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Remembering heroes from 911

Musings and Memories


On September 11, 2001, there were so many heroes who gave their lives as they bravely went to the aid of those trapped in the Twin Towers in New York City. Firemen and Police Officers and Paramedics and EMTs responded to the calls that went out for assistance. And many of those brave men and women lost their lives that day.  

Others were able to assist those trapped in the rubble, and led them to safety. In response to those attacks on our soil, U.S. service men and women were sent to foreign lands to fight for the freedoms that we as Americans hold so dear. Many of those who went to fight on our behalf did not return home alive.  

Others came home severely wounded warriors. There are still so many brave men and women representing the USA in a foreign land fighting in the longest war in our country’s history. This coming Friday, September 11, all across our nation and around the world, people are stopping to remember the great tragedies of that infamous day. People will be remembering the innocent lives that were lost and those men and women who gave their lives in service.  

They were heroes, real true heroes. Those folks were not the highly paid stars of rock or pop or R&B or rap or sports or TV or movies. Nonetheless, they are our true Superstars. They are the real, true heroes. These underpaid women and men didn’t do the job for fame or fortune, but because it was the right thing to do. They were the men and women who were willing to lay down their lives for another, for you and me.  

Today, in September 2021, heroes are all around us, responding to a global pandemic. They are not just those who wear a uniform, but they are those who show us the right way to live by their example. They are the ones who make us want to live right because they have shown us how it’s done. Sometimes heroes live next door to us, or work next to us on the job. Sometimes the heroes sit next to us at church or live in our own homes. We have heroes that teach our classes at school, or stand in the pulpits of our places of worship, or take care of us when we are hospitalized, or when we are in need of medical care. They are the “essential workers.”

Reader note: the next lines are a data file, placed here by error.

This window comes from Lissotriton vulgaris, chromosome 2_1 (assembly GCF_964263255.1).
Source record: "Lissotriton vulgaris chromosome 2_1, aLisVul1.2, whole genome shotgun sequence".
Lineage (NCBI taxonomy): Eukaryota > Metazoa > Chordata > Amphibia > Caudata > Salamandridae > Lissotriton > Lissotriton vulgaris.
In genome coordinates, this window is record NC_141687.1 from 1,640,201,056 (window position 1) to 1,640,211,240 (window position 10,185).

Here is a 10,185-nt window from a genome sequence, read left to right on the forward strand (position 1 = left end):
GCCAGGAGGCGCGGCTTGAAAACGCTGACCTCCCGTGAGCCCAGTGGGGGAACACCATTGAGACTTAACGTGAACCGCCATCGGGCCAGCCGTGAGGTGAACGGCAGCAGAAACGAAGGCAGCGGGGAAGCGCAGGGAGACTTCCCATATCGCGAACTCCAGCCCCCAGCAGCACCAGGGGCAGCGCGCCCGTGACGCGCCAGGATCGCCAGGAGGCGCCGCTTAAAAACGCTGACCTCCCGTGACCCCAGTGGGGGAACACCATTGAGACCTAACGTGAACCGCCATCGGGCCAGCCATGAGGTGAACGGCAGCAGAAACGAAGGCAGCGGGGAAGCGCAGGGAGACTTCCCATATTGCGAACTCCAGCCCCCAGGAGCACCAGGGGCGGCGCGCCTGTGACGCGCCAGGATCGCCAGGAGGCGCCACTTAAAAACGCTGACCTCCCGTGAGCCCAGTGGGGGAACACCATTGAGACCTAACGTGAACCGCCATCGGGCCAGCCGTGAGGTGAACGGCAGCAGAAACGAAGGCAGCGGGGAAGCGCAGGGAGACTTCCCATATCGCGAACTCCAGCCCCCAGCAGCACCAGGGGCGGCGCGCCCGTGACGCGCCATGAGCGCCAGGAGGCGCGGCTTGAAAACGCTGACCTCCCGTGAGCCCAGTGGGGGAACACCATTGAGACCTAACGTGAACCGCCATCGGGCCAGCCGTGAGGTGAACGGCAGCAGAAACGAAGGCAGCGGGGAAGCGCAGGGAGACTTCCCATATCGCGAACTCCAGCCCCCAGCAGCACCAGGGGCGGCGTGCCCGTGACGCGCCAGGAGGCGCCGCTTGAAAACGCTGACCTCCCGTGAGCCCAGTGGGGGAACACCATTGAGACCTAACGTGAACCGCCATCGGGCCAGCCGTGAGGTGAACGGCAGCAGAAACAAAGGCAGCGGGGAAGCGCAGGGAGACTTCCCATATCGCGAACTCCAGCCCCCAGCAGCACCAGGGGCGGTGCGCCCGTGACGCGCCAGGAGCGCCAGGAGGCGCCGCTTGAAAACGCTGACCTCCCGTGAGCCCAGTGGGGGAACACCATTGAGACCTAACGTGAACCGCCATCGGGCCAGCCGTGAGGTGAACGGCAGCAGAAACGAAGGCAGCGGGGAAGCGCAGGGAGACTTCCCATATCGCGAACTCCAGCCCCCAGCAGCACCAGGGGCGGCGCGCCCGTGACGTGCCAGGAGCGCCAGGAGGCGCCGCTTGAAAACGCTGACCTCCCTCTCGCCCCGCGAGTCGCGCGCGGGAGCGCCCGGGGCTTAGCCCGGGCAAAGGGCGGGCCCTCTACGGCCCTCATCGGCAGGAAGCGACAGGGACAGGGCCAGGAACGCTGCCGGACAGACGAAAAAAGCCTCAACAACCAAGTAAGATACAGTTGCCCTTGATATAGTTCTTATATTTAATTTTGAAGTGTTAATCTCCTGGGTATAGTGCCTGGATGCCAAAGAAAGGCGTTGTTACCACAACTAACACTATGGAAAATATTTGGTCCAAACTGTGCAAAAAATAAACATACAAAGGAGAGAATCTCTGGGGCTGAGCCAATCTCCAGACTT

There are heroes at the pharmacy or the grocery store or the day care. There are heroes at the nursing homes and assisted living centers, those precious women and men who care for our elderly friends and family members. There are heroes all around us. They are there when we need them and sometimes when we don’t even realize we do.  

Poet Edgar A. Guest, wrote a poem entitled “Heroes.” 

There are different kinds of heroes, there are some you hear about. They get their pictures printed and their names the newsboys shout; There are heroes known in glory that were not afraid to die; In the service of their country and to keep the flag on high; There are brave men in the trenches, there are brave men on the sea, But the silent, quiet heroes also prove their bravery. I am thinking of a hero that was never known to fame, Just a manly little fellow with a very common name; He was freckle-faced and ruddy, but his head was nobly shaped, And he one day took the whipping that his comrades all escaped. And he never made a murmur, never whimpered in reply; He would rather take the censure than to stand and tell a lie. And I’m thinking of another that had courage that was fine, And I’ve often wished in moments that such strength of will were mine. He stood against his comrades, and he left them then and there When they wanted him to join them in a deed that wasn’t fair. He stood alone, undaunted, with his little head erect; He would rather take the jeering than to lose his self-respect. And I know a lot of others that have grown to manhood now, Who have yet to wear the laurel that adorns the victor’s brow. They have plodded on in honor through the dusty, dreary ways, They have hungered for life’s comforts and the joys of easy days. But they’ve chosen to be toilers, and in this their splendor’s told: They would rather never have it than to do some things for gold. Let’s remember the heroes. And I want to encourage you to be a hero to someone yourself. Live your life so that others will see your example, an example for good, and may they call you their “Hero.”  

I have kept a drawing that my oldest son, Gabriel, drew of me years ago. He pictured me flying through the air with my cape fluttering in the wind behind me. He wrote, “My Dad is my Super Hero.” What a treasure. What a title I will strive to live up to. Let’s remember our heroes this week, and thank God that He has surrounded us with His Super Heroes. It’s hard to believe that it is nearly September. Make the most of it. And be heroic.  


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